Do countries have the educational data necessary to respond to the pandemic?

By Alejandro Vera and Martín Scasso, Regional Bureau for Education in Latin America and the Caribbean (OREALC/UNESCO Santiago)

Education Management Information Systems (EMISs) have been strategic for the region’s governments to organize emergency responses to the scenario brought on by the COVID-19 pandemic. Since the suspension of in-person classes in March 2020, these systems have been employed to provide the data that supports the organization of distance education, the monitoring of school attendance in the different proposed modalities, the planning of the physical return to school, and measuring the impact on learning, among other needs.

These demands have stressed the EMISs: they have been asked for more data than they usually report, more frequently and more often, and in areas that are usually not considered for measurement.

How many schools are closed? Do the students have computers and connectivity? Are the teachers prepared to maintain online teaching? Are the schools in a position to comply with the protocols for a safe return? How much are students learning? When to return to in-person classes? These are some examples of the multiple requirements for information that have emerged in this context.

The document Educational information systems in the face of the COVID-19 pandemic, from the Regional Bureau for Education in Latin America and the Caribbean (OREALC/UNESCO Santiago) presents reflections on the way in which EMISs have had to adapt to this scenario, making a synthetic review of the main challenges and dilemmas.

Countries have had to find different, creative solutions to respond to the needs provoked by the pandemic, adapting the way in which information systems collect and produce information. For example, according to a survey by the UNESCO Institute for Statistics regarding the impacts of the COVID-19 pandemic in the National Educational Planning Units, 62% of Latin American and Caribbean countries were forced to postpone the collection of educational data due to the difficulties arising from this context, while 58% implemented new data collection methods (34% via online surveys), and 54% required an increase in the frequency of collection.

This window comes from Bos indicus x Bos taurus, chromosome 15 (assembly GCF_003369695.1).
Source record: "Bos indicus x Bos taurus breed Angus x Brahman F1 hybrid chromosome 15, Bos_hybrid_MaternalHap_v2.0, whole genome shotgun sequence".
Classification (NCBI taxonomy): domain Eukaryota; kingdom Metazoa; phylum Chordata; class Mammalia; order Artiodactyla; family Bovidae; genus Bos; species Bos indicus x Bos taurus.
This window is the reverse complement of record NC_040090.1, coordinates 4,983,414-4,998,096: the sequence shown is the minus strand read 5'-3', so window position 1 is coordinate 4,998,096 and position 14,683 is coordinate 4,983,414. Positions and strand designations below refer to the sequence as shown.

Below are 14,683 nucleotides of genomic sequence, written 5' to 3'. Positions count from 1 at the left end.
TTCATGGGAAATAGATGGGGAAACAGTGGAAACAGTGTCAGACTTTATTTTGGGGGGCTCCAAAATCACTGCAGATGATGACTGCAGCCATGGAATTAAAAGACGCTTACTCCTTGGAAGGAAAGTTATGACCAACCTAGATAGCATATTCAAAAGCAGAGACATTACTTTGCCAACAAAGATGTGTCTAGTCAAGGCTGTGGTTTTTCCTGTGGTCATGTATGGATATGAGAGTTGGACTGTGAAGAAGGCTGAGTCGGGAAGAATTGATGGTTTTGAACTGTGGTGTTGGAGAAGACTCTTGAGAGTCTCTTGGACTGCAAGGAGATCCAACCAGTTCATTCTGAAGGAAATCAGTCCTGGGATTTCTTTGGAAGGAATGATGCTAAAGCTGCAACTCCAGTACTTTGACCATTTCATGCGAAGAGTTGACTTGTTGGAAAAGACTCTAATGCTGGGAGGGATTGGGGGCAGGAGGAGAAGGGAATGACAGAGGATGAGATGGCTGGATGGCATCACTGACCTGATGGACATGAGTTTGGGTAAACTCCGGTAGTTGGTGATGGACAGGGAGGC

On the other hand, the results of a recent survey by the Latin American Laboratory for the Evaluation of Educational Quality (LLECE) indicate that several countries suspended their evaluations of learning achievements in 2020, and others postponed them. Many plan to adapt their tests in 2021 for use as a diagnostic in response to the crisis.


In this scenario, three major challenges can be defined:

  1. The current emergency has made a set of data, indicators or key dimensions a priority for the diagnosis that were not considered in the EMISs, or not in the required manner. These systems had to adapt traditional indicators to the new meanings imposed by the pandemic (such as measuring enrollment or attendance in distance learning formats), while also generating new, previously unthinkable information (such as aspects of hybrid teaching or the different ways of connecting students with learning), and improving the quality of existing data that did not meet planning needs (such as infrastructure data).
  2. The need to integrate the EMISs with other sources of information has become urgent, in order to consider dimensions external to the educational world, such as social or epidemiological indicators. This integration is rare, even before this context. The region’s educational systems function as “silos” where each department operates autonomously, which results in fragmented information systems. The COVID-19 emergency exposed the need to strengthen this integration, and progress has been made in building articulations to design better responses from the sector.
  3. Information production times have had to be reorganized. Historically, the processes of collection, processing and dissemination of census information meant that EMISs had a natural lag. The pandemic has forced the periods between production and availability to be reduced, since in a changing scenario the data quickly becomes obsolete.

The extent and depth of the impacts of the COVID-19-induced emergency are not yet known, but it is possible to imagine that education systems will require significant modifications in the medium and long term as a result. As such, the EMISs must be reconfigured to accompany this adaptation process, and to guide the responses to mitigate the negative impacts of the crisis. The challenge will be to identify the lessons learned from this experience to improve data timeliness, develop technological improvements and strengthen the connection with other data sources.